Mail em home!
This is a discussion on Traveling through Canada to Alaska within the General Firearm Discussion forums, part of the Main Category category; Need some experienced info about this. My eldest is leaving for Ft. Wainwright in Alaska and has to drive through ...
Need some experienced info about this. My eldest is leaving for Ft. Wainwright in Alaska and has to drive through "no gun" Canada. I know you can carry a sporting rifle and shotgun(encased/locked of course)into Canada to hunt with but should he be leery of transporting his sporting arms/pistols through? Does he need some kind of paper work ahead of time or contact the Mounties? Thanks for any info. Am sure he will be doing his homework but surely do not want any surprises for him. My second son will be riding with him and has quite a collection of arms. Would surely hate to see them lose any to some wired up inspector.
Mail em home!
They are in NC/Montana at present and do not have an address there to send them. Shipping them may not be doable. I could easily ship my oldest's but when my "montana" son leaves he needs to take everything with him.
I think the best idea would be to make contact with the FFL closest to their town (in Alaska), and see what he recommends. It's quite possible that they offer some sort of receiving and storage service for just this kind of situation. If not - they will have advice on the matter at least.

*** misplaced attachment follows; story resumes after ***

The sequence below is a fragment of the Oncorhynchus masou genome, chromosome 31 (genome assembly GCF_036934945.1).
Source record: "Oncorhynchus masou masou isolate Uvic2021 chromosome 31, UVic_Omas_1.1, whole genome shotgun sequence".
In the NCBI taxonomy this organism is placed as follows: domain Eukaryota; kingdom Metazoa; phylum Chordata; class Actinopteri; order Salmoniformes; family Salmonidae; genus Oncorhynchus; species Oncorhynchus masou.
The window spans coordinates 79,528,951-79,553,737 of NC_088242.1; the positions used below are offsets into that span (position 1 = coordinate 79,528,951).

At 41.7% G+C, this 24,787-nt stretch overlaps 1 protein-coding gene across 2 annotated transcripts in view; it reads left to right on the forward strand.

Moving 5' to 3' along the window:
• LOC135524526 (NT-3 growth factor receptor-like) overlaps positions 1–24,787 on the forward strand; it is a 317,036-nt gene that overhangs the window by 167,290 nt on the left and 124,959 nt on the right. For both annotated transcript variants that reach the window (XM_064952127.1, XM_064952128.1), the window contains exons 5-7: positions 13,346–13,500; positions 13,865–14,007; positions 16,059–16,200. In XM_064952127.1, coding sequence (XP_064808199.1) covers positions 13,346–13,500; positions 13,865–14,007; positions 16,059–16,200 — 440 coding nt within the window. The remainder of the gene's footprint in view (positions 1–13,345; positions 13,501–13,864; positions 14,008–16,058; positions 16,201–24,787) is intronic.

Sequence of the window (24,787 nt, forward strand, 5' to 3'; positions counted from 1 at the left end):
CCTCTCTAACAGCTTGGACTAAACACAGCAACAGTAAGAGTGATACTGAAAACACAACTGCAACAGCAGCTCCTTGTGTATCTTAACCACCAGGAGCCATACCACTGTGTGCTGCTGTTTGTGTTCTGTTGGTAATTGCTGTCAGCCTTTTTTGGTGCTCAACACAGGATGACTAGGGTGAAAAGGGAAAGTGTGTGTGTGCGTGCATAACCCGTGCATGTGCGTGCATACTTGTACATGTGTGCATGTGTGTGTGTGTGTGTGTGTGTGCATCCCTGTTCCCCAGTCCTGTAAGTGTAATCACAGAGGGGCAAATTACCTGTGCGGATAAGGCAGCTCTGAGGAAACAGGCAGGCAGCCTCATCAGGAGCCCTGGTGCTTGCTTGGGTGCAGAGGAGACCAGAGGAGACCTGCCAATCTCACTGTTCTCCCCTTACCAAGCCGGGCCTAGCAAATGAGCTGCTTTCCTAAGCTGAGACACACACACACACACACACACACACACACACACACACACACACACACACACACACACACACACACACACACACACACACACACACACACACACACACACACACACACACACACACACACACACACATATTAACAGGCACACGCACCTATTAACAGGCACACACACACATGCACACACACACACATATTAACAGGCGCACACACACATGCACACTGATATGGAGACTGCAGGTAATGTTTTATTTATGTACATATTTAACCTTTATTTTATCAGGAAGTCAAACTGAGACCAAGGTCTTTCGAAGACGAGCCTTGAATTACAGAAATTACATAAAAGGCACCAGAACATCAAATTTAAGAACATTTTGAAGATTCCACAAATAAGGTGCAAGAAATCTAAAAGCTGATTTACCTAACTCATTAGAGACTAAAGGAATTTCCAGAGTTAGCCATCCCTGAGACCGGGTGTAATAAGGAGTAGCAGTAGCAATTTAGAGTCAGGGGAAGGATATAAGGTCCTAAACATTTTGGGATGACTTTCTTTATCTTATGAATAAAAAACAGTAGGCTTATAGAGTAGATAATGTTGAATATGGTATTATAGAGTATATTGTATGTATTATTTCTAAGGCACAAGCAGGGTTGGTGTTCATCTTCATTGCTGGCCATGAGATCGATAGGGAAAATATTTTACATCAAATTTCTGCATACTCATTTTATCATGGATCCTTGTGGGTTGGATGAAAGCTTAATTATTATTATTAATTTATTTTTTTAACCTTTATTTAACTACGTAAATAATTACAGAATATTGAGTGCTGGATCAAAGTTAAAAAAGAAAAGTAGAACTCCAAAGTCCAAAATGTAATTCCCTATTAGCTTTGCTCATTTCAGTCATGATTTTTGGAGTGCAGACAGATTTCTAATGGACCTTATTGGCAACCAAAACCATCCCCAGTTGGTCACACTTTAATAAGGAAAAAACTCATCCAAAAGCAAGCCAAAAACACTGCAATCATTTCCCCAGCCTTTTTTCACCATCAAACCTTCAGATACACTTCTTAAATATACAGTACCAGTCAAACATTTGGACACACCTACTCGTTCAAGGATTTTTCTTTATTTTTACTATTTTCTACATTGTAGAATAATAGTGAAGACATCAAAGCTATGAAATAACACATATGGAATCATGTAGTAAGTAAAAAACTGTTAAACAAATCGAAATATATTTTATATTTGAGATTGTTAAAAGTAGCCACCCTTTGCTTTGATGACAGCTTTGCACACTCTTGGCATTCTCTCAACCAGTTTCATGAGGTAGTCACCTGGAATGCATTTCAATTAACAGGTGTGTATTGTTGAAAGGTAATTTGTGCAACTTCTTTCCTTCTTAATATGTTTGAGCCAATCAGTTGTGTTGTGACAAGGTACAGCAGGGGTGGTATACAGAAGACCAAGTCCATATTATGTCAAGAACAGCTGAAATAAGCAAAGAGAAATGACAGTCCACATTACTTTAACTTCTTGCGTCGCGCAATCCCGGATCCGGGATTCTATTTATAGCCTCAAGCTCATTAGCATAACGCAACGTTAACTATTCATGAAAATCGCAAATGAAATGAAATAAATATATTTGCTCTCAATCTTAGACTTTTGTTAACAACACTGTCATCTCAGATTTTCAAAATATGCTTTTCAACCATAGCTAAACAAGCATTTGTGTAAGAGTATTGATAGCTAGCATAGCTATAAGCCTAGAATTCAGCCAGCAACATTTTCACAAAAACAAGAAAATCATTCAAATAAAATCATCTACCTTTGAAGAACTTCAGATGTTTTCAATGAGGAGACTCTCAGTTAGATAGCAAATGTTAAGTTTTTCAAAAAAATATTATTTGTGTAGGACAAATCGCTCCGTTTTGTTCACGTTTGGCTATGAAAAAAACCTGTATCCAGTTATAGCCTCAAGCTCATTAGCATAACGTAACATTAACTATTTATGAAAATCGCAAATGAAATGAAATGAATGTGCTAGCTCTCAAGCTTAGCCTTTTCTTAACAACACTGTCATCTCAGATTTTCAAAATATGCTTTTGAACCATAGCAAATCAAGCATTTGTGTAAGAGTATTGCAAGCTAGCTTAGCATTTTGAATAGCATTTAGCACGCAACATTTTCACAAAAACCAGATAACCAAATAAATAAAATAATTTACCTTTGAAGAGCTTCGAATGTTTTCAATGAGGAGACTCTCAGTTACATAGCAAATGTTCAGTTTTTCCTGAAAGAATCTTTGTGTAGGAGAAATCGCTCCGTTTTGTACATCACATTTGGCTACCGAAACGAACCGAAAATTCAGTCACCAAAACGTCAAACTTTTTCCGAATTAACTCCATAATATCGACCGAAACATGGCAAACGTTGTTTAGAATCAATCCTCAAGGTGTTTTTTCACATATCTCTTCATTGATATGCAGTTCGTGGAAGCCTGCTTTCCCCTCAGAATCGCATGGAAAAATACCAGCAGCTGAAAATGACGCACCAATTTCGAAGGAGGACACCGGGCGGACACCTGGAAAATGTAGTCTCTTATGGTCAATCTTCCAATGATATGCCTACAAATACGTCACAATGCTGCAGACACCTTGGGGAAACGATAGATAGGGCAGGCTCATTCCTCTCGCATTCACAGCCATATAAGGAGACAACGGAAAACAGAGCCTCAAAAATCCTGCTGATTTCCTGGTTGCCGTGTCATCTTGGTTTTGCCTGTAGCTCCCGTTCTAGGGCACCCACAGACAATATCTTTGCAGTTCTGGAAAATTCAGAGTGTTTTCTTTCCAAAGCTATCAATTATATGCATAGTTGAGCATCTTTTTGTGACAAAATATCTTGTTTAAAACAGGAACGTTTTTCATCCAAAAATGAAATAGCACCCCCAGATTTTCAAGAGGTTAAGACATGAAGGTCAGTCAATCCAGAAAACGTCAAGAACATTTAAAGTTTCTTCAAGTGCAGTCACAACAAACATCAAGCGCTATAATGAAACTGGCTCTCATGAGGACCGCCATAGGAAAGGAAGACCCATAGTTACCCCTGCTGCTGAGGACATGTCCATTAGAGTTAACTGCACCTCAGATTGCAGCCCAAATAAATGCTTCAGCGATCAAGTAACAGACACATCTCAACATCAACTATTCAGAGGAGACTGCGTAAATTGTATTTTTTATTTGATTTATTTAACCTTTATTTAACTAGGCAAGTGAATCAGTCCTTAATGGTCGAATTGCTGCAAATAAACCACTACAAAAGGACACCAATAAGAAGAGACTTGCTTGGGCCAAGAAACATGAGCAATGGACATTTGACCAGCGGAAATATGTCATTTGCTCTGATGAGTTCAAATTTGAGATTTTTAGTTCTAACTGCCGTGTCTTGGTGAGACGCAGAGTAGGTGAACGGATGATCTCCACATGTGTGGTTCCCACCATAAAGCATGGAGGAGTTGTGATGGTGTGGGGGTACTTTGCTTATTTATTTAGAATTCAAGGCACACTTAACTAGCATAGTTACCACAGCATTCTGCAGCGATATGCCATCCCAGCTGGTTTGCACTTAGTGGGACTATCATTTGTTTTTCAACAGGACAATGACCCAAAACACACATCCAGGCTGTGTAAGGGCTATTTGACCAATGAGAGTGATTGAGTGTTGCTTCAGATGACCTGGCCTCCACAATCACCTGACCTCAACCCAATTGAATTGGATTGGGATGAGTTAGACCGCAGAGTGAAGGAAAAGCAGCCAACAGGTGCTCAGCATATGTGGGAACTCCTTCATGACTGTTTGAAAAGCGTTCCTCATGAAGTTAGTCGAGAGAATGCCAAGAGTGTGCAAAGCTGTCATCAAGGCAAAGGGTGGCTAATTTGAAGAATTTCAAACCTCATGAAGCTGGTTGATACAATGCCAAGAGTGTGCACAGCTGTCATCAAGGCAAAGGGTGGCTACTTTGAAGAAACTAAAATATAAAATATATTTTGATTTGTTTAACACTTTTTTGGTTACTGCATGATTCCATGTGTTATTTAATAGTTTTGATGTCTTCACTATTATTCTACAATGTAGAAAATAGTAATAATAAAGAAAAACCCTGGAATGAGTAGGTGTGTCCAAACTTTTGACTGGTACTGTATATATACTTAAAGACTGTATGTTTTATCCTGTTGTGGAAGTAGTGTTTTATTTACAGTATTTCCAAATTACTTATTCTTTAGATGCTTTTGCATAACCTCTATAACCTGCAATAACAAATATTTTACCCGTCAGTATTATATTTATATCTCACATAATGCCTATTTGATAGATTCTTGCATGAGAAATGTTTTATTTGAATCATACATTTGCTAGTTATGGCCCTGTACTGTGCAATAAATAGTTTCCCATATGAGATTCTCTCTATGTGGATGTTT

Best to go into Canada NOT bearing arms. Saves paperwork.
S&W M&P 45; Ruger GP100 .357 Magnum; Charter Arms .38 Undercover
Not to mention time, money, jail, loss of guns etc. Canada is not handgun friendly and I suggest you contact the RCMP as has been mentioned for details.Best to go into Canada NOT bearing arms. Saves paperwork.
A good place to start:
Firearm Users Visiting Canada
There are three classes of firearms in Canada:
• Non-restricted (most common rifles and shotguns): These may generally be imported for purposes such as hunting, protection from wild animals in remote wilderness areas where firearms are allowed, or target-shooting. They may also be taken in transit through Canada by a reasonably direct route.
•Restricted: (longer-barreled handguns, some types of long guns) These are allowed for certain purposes, such as target shooting at an approved club or range, but they are not allowed for hunting or self protection.
• Prohibited: (shorter-barreled handguns, automatic weapons) These cannot be brought into Canada.